Herbal Teas to Boost Your Immune System for Over 55 communities in Barnegat, NJ
What is it about winter? It seems like the cold from the air simply seeps into our bodies and gives us…well, colds.
Why are colds and other illnesses more common in the winter? For one thing, our nostrils are one of the primary entry points for viruses. When functioning properly, the mucous that is constantly secreted in the nose captures these viruses and we eventually wind up swallowing them—and our stomach acid handily kills them.
However, in the winter, the cold air slows down our mucous production and viruses are able to penetrate more easily. Dry noses equal higher vulnerability to illness.
Lucky for over 55 communities in Barnegat, NJ, there are some very pleasant ways to boost your immune system this winter. Herbs can be incorporated into your daily life in a bazillion ways—but herbal teas are usually the easiest to integrate into life, since many people already enjoy a hot cup in the evenings.
To make your tea drinking a bit more medicinal, simply add choose herbs that will support your immune system and brew them in the most medicinal way possible. We’ll talk about brewing methods first, and then get into some specific immune boosting herbs!
How to Brew a Medicinal Herbal Tea
One of the loveliest methods for imbibing herbs is through a happy hot cup of tea. Teas are a simply delightful way to enjoy plants. A medley of flowers, leaves and roots—blended together just so—to create not just pleasing flavors, but medicinal support as well.
There are actually lots of ways to brew a cup of tea—from simply dousing a store-bought tea bag in a cup of hot water, to filling a French press with pinches and handfuls of various loose herbs from the cupboard. There is no right or wrong way to enjoy these herbs! However, we’ll go into some of the specifics, so you can choose the route that will benefit you most.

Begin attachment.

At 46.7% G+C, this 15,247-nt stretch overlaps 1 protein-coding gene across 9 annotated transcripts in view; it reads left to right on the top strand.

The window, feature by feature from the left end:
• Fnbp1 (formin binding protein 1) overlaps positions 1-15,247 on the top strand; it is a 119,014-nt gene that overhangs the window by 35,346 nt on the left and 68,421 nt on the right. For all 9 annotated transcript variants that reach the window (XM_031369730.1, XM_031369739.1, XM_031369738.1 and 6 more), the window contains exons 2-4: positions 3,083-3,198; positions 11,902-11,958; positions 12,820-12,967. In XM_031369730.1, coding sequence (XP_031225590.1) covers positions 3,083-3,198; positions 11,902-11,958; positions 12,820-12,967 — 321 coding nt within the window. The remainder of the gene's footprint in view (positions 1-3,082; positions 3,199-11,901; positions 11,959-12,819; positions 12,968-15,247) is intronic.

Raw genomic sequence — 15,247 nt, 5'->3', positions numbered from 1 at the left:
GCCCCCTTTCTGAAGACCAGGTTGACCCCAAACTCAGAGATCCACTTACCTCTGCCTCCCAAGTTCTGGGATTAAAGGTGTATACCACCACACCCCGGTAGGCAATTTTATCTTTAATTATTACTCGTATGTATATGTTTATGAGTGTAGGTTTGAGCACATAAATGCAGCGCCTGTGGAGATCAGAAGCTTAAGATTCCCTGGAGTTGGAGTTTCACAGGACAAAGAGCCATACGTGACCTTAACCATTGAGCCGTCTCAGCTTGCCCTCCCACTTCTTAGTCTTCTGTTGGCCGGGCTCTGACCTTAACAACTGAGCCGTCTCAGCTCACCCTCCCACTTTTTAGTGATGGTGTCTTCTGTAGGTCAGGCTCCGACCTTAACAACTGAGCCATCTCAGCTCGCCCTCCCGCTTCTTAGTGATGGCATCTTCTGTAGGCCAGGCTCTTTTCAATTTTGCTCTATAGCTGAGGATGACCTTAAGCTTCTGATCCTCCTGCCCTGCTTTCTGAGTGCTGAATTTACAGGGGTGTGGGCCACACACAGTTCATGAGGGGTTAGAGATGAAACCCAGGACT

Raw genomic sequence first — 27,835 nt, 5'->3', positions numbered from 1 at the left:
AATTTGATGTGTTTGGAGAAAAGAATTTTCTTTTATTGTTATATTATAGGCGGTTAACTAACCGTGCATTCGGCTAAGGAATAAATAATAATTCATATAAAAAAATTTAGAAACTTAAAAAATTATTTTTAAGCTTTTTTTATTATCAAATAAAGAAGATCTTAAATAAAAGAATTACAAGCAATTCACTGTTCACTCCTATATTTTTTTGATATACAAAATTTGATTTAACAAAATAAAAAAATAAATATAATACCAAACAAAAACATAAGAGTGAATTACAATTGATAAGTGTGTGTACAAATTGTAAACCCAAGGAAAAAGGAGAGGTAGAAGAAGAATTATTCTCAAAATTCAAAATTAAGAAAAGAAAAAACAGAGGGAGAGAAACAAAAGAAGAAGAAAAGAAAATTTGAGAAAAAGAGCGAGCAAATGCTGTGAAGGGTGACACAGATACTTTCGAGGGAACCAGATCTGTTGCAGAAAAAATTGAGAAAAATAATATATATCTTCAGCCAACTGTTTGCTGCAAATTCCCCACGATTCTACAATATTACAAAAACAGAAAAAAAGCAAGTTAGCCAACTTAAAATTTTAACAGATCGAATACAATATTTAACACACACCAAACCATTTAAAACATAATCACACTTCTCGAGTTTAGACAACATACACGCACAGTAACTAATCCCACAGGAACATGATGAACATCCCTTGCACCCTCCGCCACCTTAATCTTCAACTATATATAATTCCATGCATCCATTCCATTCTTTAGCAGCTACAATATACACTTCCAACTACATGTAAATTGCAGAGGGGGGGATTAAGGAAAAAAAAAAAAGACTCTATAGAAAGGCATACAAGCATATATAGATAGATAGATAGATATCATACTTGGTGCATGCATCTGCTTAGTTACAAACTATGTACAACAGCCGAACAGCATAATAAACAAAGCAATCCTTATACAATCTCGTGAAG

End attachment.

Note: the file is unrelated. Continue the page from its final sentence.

Infusions are the perhaps the easiest and most readily available way for you to incorporate healing and immune boosting herbs into your system this winter.
Infusions are the typical way of drinking tea that most people are familiar with—it’s when you let your herbs sit in water for a certain amount of time, allowing all the vitamins, minerals and medicinal constituents to seep into the water. The temperature of water and amount of time the herbs sit will vary depending on your aim:
Hot water, for instance, will break down the herbs more quickly and make your concoction ready to drink much more quickly than cold water. Hot water is also more desirable in winter, for obvious warming-the-bones reasons!
You’ll need more time when infusing your herbs in room temperature water. However, cooler water is often preferred for the fact that it keeps all the vitamins and minerals of the herbs intact, while hot water can denature these valuable nutrients.
Sun teas, for example, are wonderful in the summer. You simple throw a few handfuls of herbs into a big glass jar and let it sit in the sun for several hours before straining and refrigerating the resulting infusion. Alternatively, you could leave the jar on your kitchen counter over night and strain it in the morning. Then you can sip on a cool herb tea throughout the day—delightful!
Decoctions are usually reserved for roots, seeds and some funguses—anything that has thicker skin and thus needs more effort to extract the healing properties. A decoction is when you gently simmer your herbs on the stove for 20 minutes or longer before straining and drinking. You would do well to decoct Roots like Echinacea or Ginger, and mushrooms like Reishi as opposed to infusing them.
How to Brew the Perfect Cup of Tea:
If you want to keep it simple, the easiest way to make a cup of tea is to buy teabags at the store and brew it up at home. Traditional Medicinals is a fantastic herbal tea brand that creates all their teas to treat various medicinal maladies. Gypsy Cold Care, Echinacea Plus and Throat Coat, are three excellent winter time, immune boosting blends, for example. The herbs in these tea bags have undergone a process of being compacted and cut into such miniscule pieces, that even the roots will infuse rather well.
Ok, so here are the steps to brew the perfect cup of tea for over 55 communities in Barnegat, NJ:
First, bring water to a near boil (avoiding total boil is desirable) and then pour it over the herbs in question. (*Never add a tea bag to a cup of hot water—the pouring action of water over the herbs will result in a more profound activation of the herbs).
Now place a plate or other cover over the cup to keep the steam from carrying away all the potent volatile oils that are so good for you.
Now, you have a choice: Let your cup of tea sit for only a few minutes–creating what is called a tisane—and get a lovely hot herbal beverage, albeit with a milder medicinal benefit.